Writing doesn’t have to be difficult! First, teach your young learners our tips on how to start a paragraph and how to write a paragraph. Next, try our writing activity, A Day at School, which guides students with word and sentence prompts. Soon your students will be writing with ease!
You can do this writing activity in class or as homework. What about correction? If you mark their writing at home, it’s a great idea to use a correction key with codes to indicate spelling, grammar, and punctuation errors. Students can then try to correct their mistakes themselves—they really remember better this way. If you start the correction in class as they’re writing, one idea is to circulate and help students with grammar mistakes as they make them. Or you could note the common mistakes in a notebook as you circulate, and put them on the board to review as a class later on (without naming any names). Another idea is to have students exchange paragraphs for peer correction.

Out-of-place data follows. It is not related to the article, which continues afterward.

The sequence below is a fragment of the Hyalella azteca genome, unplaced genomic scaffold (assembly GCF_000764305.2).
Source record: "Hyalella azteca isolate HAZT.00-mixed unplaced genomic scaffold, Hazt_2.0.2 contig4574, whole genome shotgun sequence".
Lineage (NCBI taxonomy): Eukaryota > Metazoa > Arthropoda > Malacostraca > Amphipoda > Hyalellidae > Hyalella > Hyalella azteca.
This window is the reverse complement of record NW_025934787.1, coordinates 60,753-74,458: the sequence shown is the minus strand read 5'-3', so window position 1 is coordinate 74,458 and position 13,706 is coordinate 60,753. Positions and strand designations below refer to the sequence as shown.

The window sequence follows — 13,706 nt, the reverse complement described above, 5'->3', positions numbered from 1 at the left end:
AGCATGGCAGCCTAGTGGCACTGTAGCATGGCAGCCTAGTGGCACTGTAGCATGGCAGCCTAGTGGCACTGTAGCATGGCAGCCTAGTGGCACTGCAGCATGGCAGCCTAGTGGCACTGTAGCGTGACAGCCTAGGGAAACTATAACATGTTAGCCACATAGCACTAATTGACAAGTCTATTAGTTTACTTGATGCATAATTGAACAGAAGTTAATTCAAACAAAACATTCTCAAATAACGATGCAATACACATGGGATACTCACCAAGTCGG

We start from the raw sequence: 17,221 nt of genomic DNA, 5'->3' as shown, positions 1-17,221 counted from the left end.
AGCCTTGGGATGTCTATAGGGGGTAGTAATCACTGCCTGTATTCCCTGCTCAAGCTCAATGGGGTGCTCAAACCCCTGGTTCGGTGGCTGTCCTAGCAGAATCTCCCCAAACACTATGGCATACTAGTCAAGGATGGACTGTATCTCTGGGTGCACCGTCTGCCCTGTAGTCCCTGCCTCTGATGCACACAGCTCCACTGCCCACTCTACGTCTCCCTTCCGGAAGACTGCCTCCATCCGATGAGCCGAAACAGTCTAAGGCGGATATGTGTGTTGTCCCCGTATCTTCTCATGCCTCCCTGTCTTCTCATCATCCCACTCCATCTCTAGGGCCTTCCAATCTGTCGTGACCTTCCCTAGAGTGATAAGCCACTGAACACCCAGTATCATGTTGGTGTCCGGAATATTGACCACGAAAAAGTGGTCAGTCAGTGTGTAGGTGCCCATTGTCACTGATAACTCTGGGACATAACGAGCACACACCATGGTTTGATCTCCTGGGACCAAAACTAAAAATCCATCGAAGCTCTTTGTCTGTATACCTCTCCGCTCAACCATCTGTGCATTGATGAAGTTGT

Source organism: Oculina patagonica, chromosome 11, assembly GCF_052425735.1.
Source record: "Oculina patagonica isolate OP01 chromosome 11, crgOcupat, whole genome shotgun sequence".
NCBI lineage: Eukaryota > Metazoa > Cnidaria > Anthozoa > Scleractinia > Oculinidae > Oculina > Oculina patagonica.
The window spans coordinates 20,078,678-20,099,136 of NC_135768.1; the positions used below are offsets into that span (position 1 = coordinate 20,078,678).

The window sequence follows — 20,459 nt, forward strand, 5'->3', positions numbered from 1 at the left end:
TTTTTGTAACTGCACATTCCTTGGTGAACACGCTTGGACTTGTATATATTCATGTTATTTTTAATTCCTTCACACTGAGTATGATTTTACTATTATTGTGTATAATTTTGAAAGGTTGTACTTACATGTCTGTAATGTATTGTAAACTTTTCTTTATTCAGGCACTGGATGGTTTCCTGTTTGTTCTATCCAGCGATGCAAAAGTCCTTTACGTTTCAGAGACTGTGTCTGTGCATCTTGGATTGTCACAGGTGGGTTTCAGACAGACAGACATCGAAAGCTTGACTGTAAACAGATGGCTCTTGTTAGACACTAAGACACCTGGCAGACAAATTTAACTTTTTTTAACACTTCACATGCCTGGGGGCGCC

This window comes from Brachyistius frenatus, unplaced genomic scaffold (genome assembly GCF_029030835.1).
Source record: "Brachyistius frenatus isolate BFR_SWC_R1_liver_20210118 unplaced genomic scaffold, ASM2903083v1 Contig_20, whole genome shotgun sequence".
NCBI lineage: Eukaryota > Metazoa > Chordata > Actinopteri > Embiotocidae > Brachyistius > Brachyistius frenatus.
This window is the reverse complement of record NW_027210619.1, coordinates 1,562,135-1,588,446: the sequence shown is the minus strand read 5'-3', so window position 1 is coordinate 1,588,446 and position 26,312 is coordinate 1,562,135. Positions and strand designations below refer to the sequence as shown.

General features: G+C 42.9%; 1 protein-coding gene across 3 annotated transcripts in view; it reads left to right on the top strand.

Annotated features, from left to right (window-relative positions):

Writing improves many English skills such as grammar, spelling, punctuation, and sentence structure. You can also incorporate speaking, pronunciation, and listening into this writing project. Put students into small groups after they’ve finished writing, and have each student read their paragraphs aloud. They can practice pronunciation while the others practice listening. Also, tell the listeners that they must come up with one related question each to encourage discussion!
Other writing resources:
- Project Depot – Writing: 18 guided writing projects on a variety of fun topics that are sure to motivate your students to write
- How to Write a Paragraph: Tips for teaching the structure of a paragraph (including a sample paragraph you could hand out to your students)
- How to Start a Paragraph: Two ways to start any paragraph
- Writing Activity – My Acceptance Speech: Watch a video, discuss/brainstorm, and write!